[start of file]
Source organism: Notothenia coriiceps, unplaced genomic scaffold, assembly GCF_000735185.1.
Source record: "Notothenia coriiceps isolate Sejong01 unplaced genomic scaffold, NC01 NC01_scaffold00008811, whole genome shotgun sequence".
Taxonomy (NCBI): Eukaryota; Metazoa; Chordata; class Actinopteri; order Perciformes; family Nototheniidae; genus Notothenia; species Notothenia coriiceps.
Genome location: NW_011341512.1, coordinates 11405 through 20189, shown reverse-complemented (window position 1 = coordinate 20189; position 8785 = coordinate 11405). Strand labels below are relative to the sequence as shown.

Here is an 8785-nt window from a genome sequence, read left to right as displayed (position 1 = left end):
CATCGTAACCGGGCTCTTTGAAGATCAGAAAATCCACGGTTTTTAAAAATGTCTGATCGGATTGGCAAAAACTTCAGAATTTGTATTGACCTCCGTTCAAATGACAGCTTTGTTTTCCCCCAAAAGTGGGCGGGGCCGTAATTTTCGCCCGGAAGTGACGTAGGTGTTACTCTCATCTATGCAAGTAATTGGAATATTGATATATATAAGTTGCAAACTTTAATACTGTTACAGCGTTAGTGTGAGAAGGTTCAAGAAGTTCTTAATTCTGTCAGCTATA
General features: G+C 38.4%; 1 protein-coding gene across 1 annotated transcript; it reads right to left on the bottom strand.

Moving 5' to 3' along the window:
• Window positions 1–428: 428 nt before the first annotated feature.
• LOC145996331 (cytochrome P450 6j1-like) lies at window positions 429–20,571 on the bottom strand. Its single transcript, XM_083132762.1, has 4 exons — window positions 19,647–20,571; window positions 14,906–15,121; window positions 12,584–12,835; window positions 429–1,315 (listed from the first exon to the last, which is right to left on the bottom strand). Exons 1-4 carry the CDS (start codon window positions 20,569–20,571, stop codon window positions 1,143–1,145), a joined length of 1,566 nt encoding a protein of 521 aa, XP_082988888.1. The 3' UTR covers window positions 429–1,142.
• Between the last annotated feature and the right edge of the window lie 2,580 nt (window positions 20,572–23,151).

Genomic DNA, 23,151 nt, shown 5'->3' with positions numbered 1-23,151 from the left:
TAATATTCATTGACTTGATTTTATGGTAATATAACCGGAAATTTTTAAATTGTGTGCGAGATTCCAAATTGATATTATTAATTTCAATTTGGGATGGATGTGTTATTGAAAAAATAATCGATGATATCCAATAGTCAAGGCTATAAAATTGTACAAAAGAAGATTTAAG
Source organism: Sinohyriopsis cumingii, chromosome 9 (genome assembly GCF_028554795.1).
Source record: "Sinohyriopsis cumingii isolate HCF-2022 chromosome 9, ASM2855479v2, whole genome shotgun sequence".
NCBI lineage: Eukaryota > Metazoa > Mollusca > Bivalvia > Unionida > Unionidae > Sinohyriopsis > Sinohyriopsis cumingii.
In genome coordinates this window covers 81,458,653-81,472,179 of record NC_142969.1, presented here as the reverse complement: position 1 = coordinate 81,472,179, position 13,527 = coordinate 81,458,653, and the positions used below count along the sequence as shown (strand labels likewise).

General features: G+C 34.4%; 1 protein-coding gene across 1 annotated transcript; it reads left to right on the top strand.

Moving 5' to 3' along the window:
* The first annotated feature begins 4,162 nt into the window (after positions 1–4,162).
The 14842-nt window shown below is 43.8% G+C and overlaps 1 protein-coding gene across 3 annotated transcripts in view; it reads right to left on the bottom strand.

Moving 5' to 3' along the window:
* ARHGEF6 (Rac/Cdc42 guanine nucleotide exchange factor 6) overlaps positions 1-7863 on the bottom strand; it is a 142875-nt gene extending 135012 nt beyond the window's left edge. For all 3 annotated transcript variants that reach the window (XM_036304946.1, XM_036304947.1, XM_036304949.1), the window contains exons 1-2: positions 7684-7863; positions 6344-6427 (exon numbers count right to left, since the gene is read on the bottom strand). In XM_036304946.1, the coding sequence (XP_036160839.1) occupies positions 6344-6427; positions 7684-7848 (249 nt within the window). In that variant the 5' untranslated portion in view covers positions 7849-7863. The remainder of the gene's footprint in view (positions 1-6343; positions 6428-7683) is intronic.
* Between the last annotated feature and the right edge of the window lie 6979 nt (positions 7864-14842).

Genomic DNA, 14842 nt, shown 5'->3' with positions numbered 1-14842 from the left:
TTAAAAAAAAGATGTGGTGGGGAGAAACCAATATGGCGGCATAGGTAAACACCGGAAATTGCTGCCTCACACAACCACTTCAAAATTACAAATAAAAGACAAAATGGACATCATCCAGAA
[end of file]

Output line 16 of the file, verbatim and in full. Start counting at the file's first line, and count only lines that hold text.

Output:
NCBI lineage: Eukaryota > Metazoa > Mollusca > Bivalvia > Unionida > Unionidae > Sinohyriopsis > Sinohyriopsis cumingii.